The newer cables will in many cases be founded on more flexible and favourable business models than the older plant. Shady Masarweh, head of capacity business management at BICS, says the company has already contracted to use AAE-1 because of its commercial proposition: “It has an open model in line with the needs of a wholesale player,” he says. “AAE-1 consolidates our access to east Africa and Middle East, along with our EIG investment. Next to that it provides a low-latency route to Singapore and Hong-Kong. I believe that the Europe-to-Asia route will be well served after 2017 and I do not think that there will be new projects on that route for a while.”
New Asian submarine cables generally serve one or both of two key purposes, says Ooi Seng Keat, VP carrier services with SingTel Group Enterprise: “Firstly, they supplement older cables in providing additional diversity and improving the reliability of the network infrastructure connecting the region. Secondly, due to the adoption of new technology, they provide a better unit cost structure. This eventually benefits consumers at large where the cables are connected.”
Hon Kit Lam, VP, international transmission and IP services GNS at Tata Communications, sees a multitude of not necessarily related drivers behind this latest wave of projects: “There have been a number of large-scale data centre projects in Asia, which need larger capacity,” he explains.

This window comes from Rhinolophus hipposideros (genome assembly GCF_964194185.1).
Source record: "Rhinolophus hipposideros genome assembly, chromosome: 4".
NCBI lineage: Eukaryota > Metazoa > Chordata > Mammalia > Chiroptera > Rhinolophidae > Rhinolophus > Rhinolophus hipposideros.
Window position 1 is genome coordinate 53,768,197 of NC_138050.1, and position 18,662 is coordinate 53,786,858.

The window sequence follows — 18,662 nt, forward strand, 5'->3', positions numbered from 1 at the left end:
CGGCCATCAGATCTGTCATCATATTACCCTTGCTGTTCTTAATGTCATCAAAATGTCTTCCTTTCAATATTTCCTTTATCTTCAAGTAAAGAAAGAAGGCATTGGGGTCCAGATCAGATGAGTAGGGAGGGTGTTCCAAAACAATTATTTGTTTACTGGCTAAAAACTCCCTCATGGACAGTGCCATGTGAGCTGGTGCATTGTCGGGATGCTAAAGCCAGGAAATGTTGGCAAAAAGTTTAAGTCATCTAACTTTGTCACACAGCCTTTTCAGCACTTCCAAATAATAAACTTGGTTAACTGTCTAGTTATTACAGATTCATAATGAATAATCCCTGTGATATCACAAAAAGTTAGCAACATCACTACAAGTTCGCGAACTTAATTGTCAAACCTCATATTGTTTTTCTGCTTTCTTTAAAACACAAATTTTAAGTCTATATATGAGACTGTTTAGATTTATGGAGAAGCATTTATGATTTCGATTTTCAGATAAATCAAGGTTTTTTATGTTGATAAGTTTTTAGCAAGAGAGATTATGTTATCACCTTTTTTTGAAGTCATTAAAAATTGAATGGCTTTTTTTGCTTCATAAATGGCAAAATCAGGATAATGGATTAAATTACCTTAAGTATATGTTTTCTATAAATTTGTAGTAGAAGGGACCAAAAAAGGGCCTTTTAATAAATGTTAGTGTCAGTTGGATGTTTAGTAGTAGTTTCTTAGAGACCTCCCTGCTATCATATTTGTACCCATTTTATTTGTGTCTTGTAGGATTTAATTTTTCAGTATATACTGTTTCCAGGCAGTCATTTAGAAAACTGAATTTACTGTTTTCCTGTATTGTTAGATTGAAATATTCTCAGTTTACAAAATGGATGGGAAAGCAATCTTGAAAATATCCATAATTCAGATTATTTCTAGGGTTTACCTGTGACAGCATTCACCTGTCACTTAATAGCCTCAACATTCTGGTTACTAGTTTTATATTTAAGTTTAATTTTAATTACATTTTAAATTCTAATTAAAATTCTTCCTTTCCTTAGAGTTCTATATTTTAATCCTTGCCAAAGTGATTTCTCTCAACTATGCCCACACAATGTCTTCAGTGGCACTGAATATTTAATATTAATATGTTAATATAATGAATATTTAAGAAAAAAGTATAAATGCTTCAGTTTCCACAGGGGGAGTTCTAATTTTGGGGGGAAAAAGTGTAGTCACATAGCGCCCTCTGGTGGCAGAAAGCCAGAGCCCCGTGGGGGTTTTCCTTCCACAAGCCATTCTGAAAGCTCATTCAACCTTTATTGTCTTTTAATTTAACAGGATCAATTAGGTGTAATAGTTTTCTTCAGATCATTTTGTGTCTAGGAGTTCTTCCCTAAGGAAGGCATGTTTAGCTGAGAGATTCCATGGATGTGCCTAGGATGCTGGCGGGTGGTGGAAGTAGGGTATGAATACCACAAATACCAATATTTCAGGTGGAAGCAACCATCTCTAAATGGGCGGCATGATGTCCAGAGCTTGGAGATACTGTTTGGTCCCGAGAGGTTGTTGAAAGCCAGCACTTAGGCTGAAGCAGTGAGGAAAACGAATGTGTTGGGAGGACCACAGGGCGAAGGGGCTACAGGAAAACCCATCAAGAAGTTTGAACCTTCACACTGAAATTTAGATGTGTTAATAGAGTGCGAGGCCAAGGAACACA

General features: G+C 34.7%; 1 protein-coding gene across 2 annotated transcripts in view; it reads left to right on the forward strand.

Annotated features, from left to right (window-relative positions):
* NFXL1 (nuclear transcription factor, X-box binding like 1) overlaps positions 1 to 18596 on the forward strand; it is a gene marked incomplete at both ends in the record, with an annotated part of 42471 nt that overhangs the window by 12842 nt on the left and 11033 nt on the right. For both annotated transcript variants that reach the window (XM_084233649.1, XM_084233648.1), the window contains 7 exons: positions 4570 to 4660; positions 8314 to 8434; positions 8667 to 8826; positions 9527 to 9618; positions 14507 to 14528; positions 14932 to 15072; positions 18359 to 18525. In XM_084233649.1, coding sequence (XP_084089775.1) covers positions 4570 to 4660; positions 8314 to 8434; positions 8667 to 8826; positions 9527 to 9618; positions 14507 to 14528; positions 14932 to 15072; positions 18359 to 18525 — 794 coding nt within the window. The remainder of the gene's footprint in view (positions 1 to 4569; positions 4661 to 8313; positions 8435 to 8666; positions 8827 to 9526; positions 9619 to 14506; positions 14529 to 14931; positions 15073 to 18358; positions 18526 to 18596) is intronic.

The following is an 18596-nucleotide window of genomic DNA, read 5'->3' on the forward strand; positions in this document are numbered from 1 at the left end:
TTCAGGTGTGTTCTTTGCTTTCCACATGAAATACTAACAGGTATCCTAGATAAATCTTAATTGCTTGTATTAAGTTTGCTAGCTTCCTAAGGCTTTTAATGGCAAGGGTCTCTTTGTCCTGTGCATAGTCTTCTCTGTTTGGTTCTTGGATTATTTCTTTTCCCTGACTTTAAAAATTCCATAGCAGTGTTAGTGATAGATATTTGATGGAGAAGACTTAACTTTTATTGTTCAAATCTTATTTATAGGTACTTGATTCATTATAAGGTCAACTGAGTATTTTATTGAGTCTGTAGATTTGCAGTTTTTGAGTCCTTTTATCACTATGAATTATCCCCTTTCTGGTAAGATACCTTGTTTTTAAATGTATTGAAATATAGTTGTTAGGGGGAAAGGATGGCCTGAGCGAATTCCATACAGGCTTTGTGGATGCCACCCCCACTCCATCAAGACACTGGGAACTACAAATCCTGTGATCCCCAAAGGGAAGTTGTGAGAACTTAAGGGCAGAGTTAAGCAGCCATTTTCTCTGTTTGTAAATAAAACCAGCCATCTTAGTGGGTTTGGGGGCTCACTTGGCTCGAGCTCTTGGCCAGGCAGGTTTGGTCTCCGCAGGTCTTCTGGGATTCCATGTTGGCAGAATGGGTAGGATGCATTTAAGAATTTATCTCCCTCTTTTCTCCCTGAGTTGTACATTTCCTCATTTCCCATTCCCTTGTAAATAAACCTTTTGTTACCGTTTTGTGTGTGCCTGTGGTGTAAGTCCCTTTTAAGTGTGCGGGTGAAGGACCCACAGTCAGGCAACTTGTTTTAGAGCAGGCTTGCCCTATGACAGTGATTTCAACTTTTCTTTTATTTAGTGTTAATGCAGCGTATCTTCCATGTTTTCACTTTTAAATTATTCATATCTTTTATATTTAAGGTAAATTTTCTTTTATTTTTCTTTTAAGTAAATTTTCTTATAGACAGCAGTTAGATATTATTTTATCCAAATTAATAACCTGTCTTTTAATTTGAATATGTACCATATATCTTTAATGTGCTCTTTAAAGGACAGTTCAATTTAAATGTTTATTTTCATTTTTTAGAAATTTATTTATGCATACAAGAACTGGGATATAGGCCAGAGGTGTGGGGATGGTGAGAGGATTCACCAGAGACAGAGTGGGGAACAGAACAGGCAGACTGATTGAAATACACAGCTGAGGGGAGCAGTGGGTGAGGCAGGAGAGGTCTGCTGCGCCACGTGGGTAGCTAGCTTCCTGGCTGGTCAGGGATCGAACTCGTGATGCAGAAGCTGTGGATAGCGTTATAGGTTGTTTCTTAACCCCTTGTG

Lam believes the majority of investors are also motivated by the booming economies of the region as a whole leading to a surging number of devices, and machines, that need connectivity to the global grid: “We’re seeing growth in particular in certain south east Asian economies where there’s a population of tens of millions and in some cases only 10% internet penetration,” he points out. “This clearly has high potential for growth. It also means demand for cables that take a different to normal path to account for that growth.”
There is without doubt a degree of repetition in the routes taken by many of the existing systems that link Europe to Asia. Of the cables launched in the past 10 years, only SEA-ME-WE 4 goes direct from south east Asia to Europe, with the others all terminating in south Asia. With patterns of commerce changing and weight of traffic subtly shifting, there is now a stronger argument than ever for direct links to Europe from places like Malaysia, Singapore and Hong Kong, perhaps taking in a once-dormant economy like Myanmar on the way. It is noteworthy than many of the older cables plying Asia to North America were conceived at a time when China’s economy was a lot more isolated than it is now. The newer trans-Pacific projects have huge backing from Chinese interests.